Council steered £300m power station developer towards Sutton Bridge

PUBLIC MEETING: Chalk Lane resident Kevin Wheeler (front, third left) whose home is close to the biomass site.
PUBLIC MEETING: Chalk Lane resident Kevin Wheeler (front, third left) whose home is close to the biomass site.
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Developers of a £300million biomass plant say they were told by South Holland District Council to build on a 64-acre site at Wingland Enterprise Park.

The revelation came as 130 residents of Sutton Bridge packed The Curlew Centre on Tuesday night to raise concerns about the choice of the village for the massive power plant, particularly emissions from its five active chimneys, pollution from hundreds of extra lorries and added pressure on the already busy A17.

The meeting ended with a vote – supported by all but four people – to ask the district council to commission a completely independent environmental impact assessment and to make that publicly available before a decision on planning consent is made.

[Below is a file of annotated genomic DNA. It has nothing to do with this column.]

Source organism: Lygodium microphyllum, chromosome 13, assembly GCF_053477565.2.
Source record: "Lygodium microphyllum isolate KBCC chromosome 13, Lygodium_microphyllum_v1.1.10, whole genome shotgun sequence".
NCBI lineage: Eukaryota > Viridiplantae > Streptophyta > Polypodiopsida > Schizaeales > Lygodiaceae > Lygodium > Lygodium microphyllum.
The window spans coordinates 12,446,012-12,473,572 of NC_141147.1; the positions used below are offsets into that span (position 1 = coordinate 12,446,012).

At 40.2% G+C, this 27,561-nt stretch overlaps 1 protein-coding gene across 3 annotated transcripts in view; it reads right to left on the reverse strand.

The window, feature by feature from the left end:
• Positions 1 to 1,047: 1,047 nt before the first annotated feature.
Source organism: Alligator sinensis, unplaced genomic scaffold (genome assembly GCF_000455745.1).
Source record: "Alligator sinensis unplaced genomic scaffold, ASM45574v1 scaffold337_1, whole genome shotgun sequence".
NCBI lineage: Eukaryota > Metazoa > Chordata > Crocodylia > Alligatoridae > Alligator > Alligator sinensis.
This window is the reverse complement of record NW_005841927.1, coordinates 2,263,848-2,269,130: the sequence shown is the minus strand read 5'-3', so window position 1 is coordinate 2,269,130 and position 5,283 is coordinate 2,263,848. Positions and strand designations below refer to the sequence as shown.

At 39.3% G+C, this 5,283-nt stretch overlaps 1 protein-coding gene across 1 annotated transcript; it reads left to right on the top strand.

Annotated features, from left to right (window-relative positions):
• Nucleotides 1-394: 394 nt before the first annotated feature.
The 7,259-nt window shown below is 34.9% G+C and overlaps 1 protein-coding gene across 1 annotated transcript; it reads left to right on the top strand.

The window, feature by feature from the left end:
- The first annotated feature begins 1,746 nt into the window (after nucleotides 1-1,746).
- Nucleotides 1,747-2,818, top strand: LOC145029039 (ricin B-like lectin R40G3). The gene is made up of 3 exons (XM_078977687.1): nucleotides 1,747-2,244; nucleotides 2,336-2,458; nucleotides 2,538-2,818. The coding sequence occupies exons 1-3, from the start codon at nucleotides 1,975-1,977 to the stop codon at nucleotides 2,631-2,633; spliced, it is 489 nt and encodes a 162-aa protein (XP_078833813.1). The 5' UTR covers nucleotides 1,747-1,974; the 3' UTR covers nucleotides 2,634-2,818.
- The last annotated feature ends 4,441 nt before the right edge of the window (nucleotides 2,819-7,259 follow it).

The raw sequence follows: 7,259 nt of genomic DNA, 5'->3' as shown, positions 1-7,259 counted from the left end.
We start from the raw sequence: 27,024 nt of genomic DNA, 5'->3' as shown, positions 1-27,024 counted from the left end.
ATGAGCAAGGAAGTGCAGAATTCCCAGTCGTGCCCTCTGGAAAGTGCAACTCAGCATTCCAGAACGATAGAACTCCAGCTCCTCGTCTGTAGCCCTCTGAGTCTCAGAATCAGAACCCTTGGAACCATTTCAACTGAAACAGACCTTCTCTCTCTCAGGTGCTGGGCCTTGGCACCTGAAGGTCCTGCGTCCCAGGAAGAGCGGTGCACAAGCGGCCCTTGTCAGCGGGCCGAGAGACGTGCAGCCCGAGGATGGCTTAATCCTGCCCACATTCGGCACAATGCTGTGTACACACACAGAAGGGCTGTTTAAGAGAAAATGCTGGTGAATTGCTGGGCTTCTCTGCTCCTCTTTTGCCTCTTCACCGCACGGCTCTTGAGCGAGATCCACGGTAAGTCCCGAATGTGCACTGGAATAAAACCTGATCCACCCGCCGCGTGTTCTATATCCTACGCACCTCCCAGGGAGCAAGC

Developers Green Energy Parks (GEP), who have commissioned a similar plant in Peterborough, said they would support any independent report.

And GEP managing director Chris Williams suggested Sutton Bridge residents could tap into the environmental expertise of King’s Lynn residents who are fighting plans for an incinerator in their area.

EnergyPark Sutton Bridge project manager Helen Rome said GEP’s own environmental assessment had cost in excess of £200,000 but GEP “would absolutely encourage” residents to ask the council for an independent report.

One member of the public asked: “Why Sutton Bridge?”

And parish councillor Gary Croxford said: “There’s lots of sites around Spalding.”

Ms Rome said South Holland’s economic development department “actually guided us to Sutton Bridge” because the land is earmarked for industrial use.